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Much like rubies, sapphires have been the subject of many myths and legends throughout history. The ancient Persians believed the Earth rested on a great sapphire, the reflection of which gave the sky its blue color. As a "royal gem," sapphires were thought to protect kings against envy and harm. Their supposed medicinal powers, particularly regarding the ability to remove all impurities and foreign matter from the eyes, were legendary. Sapphires came to symbolize truth, sincerity, faithfulness and even long-lasting love. The sapphire is the official birthstone of September and the traditional gift for the 5th, 23rd and 45th wedding anniversaries.

Sapphire Basic Facts

Colors Traditional Blue, Ice Blue, Kentucky Blue, Pink, Yellow, Green, White, Orange and Lavender
Mineral Family Corundum
Hardness 9.0 on the Mohs Scale
Clarity Transparent
Crystal Formation Hexagonal (Trigonal)
Birthstone September
Anniversary 45th

Characteristics
As a fellow member of the corundum gem family, the sapphire is a close cousin to the ruby. Sapphires are most popular as blue gems. The blue hues can range from very light blue to dark blue. Shane Co. carries sapphires in all ranges of blue from a light or “ice blue”, to medium or “Kentucky blue,” to dark or traditional blue. The preferred shade of blue is purely a matter of personal taste. Sapphires also are found naturally in a range of other colors, making them very versatile. When corundum gemstones are found in colors other than red (ruby) or blue, they are called fancy sapphires.

Because corundum is the second-hardest substance (next to diamonds), sapphires resist scratching and are well suited for all kinds of jewelry. They are available in a wide variety of price ranges. Like rubies, the primary factor in determining sapphire value is rarity of color. Brilliance, consistency and depth of color also are factors.

Origins and Quality
For years, the most desirable blue sapphires were a velvety, violet-tinged cornflower blue known as Kashmir Sapphires. These high-quality gemstones are associated with legendary mines in Kashmir, India, but also are found in Thailand.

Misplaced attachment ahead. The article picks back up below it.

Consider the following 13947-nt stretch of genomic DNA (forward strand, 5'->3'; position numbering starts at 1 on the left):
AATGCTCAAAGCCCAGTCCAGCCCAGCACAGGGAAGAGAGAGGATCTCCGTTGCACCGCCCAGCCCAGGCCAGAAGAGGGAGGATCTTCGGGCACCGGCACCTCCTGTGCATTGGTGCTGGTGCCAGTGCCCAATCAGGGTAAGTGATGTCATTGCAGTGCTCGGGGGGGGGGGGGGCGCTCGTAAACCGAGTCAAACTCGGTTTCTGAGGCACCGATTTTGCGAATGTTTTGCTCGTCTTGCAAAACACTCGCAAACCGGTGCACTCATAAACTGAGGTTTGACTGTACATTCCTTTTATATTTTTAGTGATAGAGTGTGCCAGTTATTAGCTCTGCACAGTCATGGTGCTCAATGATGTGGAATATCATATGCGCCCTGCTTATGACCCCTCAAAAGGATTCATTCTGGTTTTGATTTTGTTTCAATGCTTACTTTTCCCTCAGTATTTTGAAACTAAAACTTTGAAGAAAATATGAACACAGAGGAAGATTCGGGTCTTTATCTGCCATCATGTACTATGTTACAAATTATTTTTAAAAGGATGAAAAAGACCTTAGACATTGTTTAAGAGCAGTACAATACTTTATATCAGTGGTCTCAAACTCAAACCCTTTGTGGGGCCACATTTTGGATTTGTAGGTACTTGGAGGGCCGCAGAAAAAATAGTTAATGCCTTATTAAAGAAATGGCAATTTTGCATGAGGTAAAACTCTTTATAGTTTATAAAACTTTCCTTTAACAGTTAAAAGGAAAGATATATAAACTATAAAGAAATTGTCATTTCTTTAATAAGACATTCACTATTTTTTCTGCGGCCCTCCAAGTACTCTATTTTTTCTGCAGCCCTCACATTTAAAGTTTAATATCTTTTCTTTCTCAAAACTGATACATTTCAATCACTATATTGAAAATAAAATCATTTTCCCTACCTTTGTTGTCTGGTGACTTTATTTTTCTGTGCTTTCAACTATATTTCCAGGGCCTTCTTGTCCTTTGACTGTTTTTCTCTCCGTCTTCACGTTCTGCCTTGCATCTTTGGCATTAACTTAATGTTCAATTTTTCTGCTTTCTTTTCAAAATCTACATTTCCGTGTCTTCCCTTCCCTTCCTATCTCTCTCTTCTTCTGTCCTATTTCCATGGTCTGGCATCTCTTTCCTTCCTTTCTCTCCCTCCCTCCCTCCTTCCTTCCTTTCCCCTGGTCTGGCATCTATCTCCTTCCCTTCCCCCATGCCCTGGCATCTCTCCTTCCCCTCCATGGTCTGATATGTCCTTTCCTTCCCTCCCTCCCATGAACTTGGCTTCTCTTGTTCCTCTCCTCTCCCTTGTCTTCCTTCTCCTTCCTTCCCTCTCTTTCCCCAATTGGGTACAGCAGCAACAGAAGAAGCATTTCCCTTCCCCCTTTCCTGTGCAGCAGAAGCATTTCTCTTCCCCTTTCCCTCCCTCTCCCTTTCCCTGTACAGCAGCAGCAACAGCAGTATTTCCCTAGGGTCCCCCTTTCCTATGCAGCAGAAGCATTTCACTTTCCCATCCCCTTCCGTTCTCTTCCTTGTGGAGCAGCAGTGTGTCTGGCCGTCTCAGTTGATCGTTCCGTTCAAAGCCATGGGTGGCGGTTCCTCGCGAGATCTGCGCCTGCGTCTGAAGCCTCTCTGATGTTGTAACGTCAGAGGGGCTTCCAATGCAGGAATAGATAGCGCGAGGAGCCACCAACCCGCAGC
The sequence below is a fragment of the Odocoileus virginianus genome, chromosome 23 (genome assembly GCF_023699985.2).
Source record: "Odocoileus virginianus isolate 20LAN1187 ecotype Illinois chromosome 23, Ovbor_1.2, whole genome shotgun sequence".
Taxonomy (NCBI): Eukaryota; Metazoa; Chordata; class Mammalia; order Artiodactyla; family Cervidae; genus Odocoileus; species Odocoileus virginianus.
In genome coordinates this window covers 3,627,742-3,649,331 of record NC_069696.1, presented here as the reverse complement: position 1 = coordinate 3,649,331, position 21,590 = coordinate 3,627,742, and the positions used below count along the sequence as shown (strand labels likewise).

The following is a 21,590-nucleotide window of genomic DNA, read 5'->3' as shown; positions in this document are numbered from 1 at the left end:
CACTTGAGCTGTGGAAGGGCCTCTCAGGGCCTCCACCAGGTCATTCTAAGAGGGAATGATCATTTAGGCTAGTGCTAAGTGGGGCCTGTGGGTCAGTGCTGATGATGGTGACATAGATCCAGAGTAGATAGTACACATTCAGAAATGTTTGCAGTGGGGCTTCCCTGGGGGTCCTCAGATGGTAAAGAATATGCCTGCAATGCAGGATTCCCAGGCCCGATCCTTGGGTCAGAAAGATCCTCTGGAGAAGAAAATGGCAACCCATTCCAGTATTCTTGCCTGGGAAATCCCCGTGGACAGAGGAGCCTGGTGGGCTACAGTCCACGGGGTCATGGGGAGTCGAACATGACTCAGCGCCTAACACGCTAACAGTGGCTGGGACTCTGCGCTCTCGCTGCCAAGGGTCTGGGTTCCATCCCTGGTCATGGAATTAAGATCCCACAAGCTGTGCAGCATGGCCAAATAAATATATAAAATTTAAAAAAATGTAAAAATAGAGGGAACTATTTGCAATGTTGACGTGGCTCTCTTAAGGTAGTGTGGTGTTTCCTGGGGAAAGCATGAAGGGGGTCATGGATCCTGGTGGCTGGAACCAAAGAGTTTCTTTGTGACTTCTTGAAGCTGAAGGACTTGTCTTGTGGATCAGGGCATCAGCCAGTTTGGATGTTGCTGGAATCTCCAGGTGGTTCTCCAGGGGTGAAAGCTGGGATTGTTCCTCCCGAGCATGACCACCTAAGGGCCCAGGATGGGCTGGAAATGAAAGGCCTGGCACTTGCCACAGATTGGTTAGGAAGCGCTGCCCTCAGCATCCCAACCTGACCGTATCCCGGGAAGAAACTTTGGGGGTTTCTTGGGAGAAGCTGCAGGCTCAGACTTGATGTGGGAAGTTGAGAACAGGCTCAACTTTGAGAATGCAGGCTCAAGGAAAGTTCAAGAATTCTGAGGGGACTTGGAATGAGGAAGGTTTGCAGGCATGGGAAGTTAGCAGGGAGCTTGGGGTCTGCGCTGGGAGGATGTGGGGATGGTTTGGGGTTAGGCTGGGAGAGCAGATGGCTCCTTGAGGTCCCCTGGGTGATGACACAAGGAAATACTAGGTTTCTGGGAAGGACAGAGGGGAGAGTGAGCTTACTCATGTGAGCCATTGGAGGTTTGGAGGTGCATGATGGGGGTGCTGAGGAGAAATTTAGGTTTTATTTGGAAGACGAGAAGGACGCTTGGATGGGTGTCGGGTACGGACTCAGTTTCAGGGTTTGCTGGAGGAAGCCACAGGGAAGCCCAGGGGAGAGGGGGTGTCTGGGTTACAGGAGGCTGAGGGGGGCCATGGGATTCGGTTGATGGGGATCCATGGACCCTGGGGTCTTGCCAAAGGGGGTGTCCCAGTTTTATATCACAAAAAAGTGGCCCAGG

Sapphires from other areas of Asia are characterized by a fine, rich or royal blue that is almost electric in color. Compared with Kashmir sapphires, they look "inky" under artificial light and lose some of their color.

Thai or Siamese sapphires tend to be a very dark blue to bluish-black color, but gemstones approaching the quality of Kashmir sapphires are often found in Thailand as well.

Sapphires of varying colors and qualities also can be found in Sri Lanka (Ceylon), Montana, Africa and Australia.

Sapphire Colors Sapphire Stones
Although sapphires are famous for their vibrant, brilliant shade of blue, many people are unaware that sapphires are found naturally in a wide assortment of hues. In addition to the traditional blue, some of the most common colors used for jewelry include ice blue, Kentucky blue, yellow, green, lavender, pink, orange, black and white. Blue sapphires get their color from iron and titanium. A small amount of iron creates yellow and green tones, while chromium produces pink.

While fancy sapphires tend to be slightly more affordable than the traditional blue variety, these gemstones are still corundum. As the fashion world progresses, sapphires in natural pastel shades are growing increasingly popular.

Heat Treating of Colored Gemstones
Virtually all rough rubies and sapphires sold throughout the world are heat treated before they are cut and polished. This causes a reaction in the mineral that gives the gemstones their true permanent color.

Shane Co. sells only naturally mined rubies and sapphires, never lab-created gemstones sold by many other jewelers.



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